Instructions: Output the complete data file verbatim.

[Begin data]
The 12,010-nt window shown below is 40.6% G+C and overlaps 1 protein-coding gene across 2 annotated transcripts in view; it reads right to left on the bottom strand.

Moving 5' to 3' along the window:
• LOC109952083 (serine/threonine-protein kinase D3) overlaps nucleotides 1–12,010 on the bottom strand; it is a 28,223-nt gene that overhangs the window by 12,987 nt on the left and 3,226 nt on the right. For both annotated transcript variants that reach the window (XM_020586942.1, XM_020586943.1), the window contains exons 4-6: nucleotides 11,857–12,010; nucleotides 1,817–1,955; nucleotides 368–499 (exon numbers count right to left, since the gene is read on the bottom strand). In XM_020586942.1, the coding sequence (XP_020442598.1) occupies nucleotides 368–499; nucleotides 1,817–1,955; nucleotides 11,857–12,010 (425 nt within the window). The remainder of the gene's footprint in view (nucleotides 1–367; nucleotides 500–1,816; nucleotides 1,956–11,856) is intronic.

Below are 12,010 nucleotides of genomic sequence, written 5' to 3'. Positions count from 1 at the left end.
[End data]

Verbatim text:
The 12,010-nt window shown below is 40.6% G+C and overlaps 1 protein-coding gene across 2 annotated transcripts in view; it reads right to left on the bottom strand.

Moving 5' to 3' along the window:
• LOC109952083 (serine/threonine-protein kinase D3) overlaps nucleotides 1–12,010 on the bottom strand; it is a 28,223-nt gene that overhangs the window by 12,987 nt on the left and 3,226 nt on the right. For both annotated transcript variants that reach the window (XM_020586942.1, XM_020586943.1), the window contains exons 4-6: nucleotides 11,857–12,010; nucleotides 1,817–1,955; nucleotides 368–499 (exon numbers count right to left, since the gene is read on the bottom strand). In XM_020586942.1, the coding sequence (XP_020442598.1) occupies nucleotides 368–499; nucleotides 1,817–1,955; nucleotides 11,857–12,010 (425 nt within the window). The remainder of the gene's footprint in view (nucleotides 1–367; nucleotides 500–1,816; nucleotides 1,956–11,856) is intronic.

Below are 12,010 nucleotides of genomic sequence, written 5' to 3'. Positions count from 1 at the left end.